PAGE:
Winning the Global War against Neglected Tropical Diseases
Neglected tropical diseases—a group of parasitic, bacterial, and viral infections affecting more than 1.7 billion people globally—have held back human progress for millennia, disabling, debilitating, and causing early death if left untreated. Yet NTDs struggle to attract political prioritization and remain largely unknown and under-addressed.
Africa alone bears approximately 40% of the global burden. People living with NTDs, such as intestinal worms, bilharzia (schistosomiasis) and trachoma, often suffer from poor quality of life—missing school regularly, struggling to keep their jobs, and experiencing societal stigmatization.
Public health efforts to improve the quality of life and eliminate these diseases can reduce the cycle of poverty, research shows—with incremental benefits including economic gains for countries, improved earnings potential for treatment recipients, and improved educational outcomes for children. Therefore, it is important that local and national leaders act now, especially since these diseases are easily treatable.
The WHO 2012 Roadmap to end NTDs set out global targets and milestones to guide the effort to end these diseases. In response, global stakeholders—countries, pharmaceutical companies, and the global health community—strengthened their commitments by signing the London Declaration on Neglected Tropical Diseases in 2012, pledging to control or eliminate 10 NTDs by 2020. In addition, pharmaceutical companies collectively agreed to sustain and expand drug initiatives to deliver essential NTD treatments.
Nearly a decade later, the effort, which seemed an ambitious dream when it launched in January 2012, has measurably improved the lives of many:
- 42 countries have eliminated at least 1 NTD.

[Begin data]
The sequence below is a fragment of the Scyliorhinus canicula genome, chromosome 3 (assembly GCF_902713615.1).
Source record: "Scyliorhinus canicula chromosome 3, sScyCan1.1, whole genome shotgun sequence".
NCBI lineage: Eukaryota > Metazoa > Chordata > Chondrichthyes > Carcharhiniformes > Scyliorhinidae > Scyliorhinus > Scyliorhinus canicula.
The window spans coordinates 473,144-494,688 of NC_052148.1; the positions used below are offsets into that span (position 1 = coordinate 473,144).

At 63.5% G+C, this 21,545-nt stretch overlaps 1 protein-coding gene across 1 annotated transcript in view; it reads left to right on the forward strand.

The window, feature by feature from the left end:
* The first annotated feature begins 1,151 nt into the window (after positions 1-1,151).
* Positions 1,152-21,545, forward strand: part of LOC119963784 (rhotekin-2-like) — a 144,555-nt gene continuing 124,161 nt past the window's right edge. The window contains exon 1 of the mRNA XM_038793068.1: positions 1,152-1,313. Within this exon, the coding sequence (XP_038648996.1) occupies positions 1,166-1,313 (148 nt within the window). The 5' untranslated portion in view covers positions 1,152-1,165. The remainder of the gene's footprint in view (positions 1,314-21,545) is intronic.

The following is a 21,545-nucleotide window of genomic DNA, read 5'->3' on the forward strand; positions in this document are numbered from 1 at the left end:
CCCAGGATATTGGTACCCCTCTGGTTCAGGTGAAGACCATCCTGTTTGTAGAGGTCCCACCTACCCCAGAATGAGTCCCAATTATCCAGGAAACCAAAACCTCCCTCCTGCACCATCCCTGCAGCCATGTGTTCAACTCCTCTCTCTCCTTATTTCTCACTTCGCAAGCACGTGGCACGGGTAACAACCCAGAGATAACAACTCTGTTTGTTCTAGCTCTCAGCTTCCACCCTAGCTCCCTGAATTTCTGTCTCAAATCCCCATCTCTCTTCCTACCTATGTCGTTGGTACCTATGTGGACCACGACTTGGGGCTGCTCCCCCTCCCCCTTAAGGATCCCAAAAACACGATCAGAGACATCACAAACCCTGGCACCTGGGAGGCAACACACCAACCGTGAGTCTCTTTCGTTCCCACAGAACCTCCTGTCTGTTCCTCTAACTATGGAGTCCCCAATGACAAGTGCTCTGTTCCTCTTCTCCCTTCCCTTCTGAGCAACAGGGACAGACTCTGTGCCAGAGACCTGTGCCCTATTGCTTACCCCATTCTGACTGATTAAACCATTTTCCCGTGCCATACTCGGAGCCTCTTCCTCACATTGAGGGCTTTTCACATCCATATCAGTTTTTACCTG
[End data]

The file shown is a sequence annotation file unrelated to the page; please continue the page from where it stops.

- 600 million+ people no longer require treatment.
- 1 billion+ people have been reached with preventive treatments annually for the last 5 consecutive years.
- Billions of dollars have been donated in drug treatments.
The 2012 London Declaration, which encouraged unprecedented global action and progress in the fight against NTDs, officially expired in 2020. Now, the WHO's new 2030 roadmap outlines the next steps towards a healthier future without NTDs—a future that accelerates progress towards disease elimination through multisectoral collaboration between country governments, implementing organizations, donors, industry, research, and academia.
However, without increased understanding of the economic burden these diseases place on countries, and greater action from local governments and national stakeholders, we will not see an end to the scourge of these diseases. NTDs need to receive higher priority on the national and global agenda, through processes such as regional/national strategic planning, domestic financing, and capacity strengthening for NTD programs—all aimed at ameliorating the quality of life for people living with these diseases.
In June 2021, on the sidelines of the Commonwealth Heads of Government Meeting in Kigali, Rwanda will host a global Summit on Malaria and NTDs, providing an opportunity to galvanize renewed support and push for the elimination of NTDs. Government, private and multi-sector leaders will set the agenda for the next decade in the global fight against NTDs—and drive the political and multi-sectoral investment and action needed to catalyze greater endemic country ownership and participation, from the policy, programmatic, and financial perspectives.
We anticipate that after the summit in Kigali, all efforts will be aligned with the WHO 2030 Roadmap so that 90% of people who require treatment for at least 1 NTD can receive treatment by 2030. That will require scaling up treatment delivery to reach underserved communities.
More than ever, there is the need to mobilize the resources, political and community commitment, along with the collaborative action required to end unnecessary suffering from NTDs.
To accomplish this, local and national leaders will have to intensify advocacy efforts and re-energize stakeholders to rally forward towards achieving WHO 2030 NTD targets.
Moses John Bockarie, PhD, FRCP is the regional director for Africa at the European & Developing Countries Clinical Trials Partnership (EDCTP) and an adjunct professor at the School of Community Health Sciences, Njala University, Sierra Leone. He is also a board member of the END Fund—the only private philanthropic initiative solely dedicated to ending the most common neglected tropical diseases.
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